Three Generations of Citrix CEOs: Enabling a Better Way to Work
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Three Generations of Citrix CEOs:
Enabling a Better Way to Work
Transcript of a discussion on how Citrix is building on its 30-year record of success by remaking
digital workplaces and redefining the very nature of applications and business intelligence.
Listen to the podcast. Find it on iTunes. Download the transcript. Sponsor: Citrix.
Dana Gardner: Hi, this is Dana Gardner, Principal Analyst at Interarbor Solutions, and
you’re listening to BriefingsDirect.
For the past 30 years, Citrix has made a successful habit of challenging the status quo.
• Delivering applications as streaming services to multiple users
• Making the entire PC desktop into a secure service
• Enhancing networks that optimize applications delivery
• Pioneering infrastructure-as-a-service (IaaS) now known as public cloud, and
• Supplying a way to take enterprise applications and data to the mobile edge.
Now, Citrix is at it again, by creating digital workspaces and redefining the very nature of
applications and business intelligence. How has one company been able to not only
reinvent itself again and again, but make major and correct bets on the future direction of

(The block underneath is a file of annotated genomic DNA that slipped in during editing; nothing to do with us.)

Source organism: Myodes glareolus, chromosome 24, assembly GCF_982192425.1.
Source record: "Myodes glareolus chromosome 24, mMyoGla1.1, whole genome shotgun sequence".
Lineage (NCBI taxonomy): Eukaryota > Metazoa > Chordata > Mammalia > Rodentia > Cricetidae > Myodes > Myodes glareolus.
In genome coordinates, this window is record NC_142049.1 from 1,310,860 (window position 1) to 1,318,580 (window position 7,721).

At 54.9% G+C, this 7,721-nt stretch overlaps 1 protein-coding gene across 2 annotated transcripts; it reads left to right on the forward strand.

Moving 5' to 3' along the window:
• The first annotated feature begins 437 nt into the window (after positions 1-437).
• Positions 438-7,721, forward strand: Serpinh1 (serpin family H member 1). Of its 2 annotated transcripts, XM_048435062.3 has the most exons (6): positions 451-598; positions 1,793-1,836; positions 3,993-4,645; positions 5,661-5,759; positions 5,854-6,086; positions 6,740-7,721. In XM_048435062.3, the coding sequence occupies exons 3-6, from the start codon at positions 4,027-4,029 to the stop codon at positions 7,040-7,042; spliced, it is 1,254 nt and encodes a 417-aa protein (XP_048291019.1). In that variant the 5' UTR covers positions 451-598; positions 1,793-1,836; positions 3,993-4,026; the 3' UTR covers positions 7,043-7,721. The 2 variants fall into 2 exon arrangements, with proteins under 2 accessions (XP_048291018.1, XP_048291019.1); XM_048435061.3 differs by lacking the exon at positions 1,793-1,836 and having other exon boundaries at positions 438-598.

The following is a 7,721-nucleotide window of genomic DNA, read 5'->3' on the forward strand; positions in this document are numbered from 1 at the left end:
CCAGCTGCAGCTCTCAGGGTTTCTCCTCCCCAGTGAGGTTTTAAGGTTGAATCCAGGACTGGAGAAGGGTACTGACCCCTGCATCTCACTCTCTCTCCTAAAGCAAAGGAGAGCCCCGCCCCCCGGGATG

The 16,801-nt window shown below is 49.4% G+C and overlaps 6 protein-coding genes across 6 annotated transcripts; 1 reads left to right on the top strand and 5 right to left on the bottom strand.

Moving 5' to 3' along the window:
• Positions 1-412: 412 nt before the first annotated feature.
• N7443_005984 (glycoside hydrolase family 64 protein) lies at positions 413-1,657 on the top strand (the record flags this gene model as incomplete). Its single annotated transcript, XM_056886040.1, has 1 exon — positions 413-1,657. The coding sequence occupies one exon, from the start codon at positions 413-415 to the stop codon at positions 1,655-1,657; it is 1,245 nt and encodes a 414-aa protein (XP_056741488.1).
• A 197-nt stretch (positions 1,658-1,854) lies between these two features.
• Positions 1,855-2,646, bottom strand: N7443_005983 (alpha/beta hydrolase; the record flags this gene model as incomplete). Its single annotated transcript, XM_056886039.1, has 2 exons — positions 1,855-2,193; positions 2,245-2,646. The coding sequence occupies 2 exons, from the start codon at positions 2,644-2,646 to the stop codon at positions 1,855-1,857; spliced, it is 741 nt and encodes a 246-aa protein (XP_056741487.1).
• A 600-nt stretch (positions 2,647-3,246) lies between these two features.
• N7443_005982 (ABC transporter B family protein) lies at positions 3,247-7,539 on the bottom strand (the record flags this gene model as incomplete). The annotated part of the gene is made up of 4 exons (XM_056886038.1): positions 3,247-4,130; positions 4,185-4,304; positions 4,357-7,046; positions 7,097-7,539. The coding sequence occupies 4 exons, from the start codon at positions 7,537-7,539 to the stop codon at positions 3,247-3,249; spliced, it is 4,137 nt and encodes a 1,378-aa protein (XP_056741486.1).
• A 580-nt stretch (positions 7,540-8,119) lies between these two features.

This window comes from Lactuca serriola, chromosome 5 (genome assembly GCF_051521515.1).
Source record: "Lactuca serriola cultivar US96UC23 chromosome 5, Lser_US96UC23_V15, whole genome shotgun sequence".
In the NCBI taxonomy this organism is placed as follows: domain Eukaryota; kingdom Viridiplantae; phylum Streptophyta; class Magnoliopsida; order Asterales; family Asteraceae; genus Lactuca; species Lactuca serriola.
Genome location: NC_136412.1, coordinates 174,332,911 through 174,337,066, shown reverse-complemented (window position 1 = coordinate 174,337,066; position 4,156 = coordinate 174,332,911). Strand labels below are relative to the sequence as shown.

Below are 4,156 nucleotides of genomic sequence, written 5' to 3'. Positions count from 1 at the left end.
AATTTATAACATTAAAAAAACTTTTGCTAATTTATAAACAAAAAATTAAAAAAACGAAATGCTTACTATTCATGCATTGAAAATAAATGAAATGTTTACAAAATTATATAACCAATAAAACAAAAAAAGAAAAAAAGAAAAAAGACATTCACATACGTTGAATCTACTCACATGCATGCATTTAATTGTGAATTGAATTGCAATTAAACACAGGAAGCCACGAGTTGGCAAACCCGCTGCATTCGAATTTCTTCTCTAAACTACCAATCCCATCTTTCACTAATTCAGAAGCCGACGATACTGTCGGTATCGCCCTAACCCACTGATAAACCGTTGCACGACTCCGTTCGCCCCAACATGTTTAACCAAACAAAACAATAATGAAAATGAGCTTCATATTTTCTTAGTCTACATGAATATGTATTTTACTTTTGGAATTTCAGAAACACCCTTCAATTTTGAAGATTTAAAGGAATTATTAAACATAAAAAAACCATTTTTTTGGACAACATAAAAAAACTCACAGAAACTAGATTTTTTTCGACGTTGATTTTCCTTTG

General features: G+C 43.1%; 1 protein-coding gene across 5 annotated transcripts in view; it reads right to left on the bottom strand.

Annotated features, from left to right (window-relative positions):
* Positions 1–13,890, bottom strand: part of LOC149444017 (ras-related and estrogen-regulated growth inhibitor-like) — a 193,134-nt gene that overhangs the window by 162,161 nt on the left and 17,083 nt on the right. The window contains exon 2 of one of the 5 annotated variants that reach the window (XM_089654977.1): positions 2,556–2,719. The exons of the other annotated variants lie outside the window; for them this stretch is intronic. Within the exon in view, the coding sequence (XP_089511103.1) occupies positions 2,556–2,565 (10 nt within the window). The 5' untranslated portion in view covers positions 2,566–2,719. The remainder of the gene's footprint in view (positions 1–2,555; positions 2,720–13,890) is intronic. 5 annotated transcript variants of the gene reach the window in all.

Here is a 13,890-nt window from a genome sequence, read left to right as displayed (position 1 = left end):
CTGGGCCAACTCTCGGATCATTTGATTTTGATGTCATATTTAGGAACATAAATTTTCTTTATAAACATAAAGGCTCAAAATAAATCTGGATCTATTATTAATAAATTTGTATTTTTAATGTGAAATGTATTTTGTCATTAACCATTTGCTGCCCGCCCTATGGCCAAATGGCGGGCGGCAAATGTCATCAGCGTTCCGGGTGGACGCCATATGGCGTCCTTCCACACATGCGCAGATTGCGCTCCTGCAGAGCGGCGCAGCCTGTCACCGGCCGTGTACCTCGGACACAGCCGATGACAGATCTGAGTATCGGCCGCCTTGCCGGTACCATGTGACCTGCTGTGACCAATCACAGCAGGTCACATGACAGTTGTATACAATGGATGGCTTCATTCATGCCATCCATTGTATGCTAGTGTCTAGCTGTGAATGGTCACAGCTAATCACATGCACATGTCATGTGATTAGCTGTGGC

global information technology?
To find out, I recently sat down with three of Citrix’s chief
executives from the past 30 years, Roger Roberts, Citrix CEO
and Chairman from 1990 to 2002; Mark Templeton, CEO of
Citrix from 2001 to 2015, and David Henshall, who became
the company’s CEO in July of 2017.
So much has changed across the worker productivity
environment over the past 30 years. The technology certainly
has changed. What hasn’t changed as fast is the human
factor, the people.
How do we keep moving the needle forward with technology
and also try to attain productivity growth when we have this
lump of clay that’s often hard to manage, hard to change?
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Technology for humans
Mark Templeton: The human factor “lump of clay” is
changing as rapidly as technology because of the
changing demographics of the workforce. Today’s baby
boomers are being followed by generations of
millennials, Gen Y, Gen X and then Gen Z will be making
important decisions 20 years from now.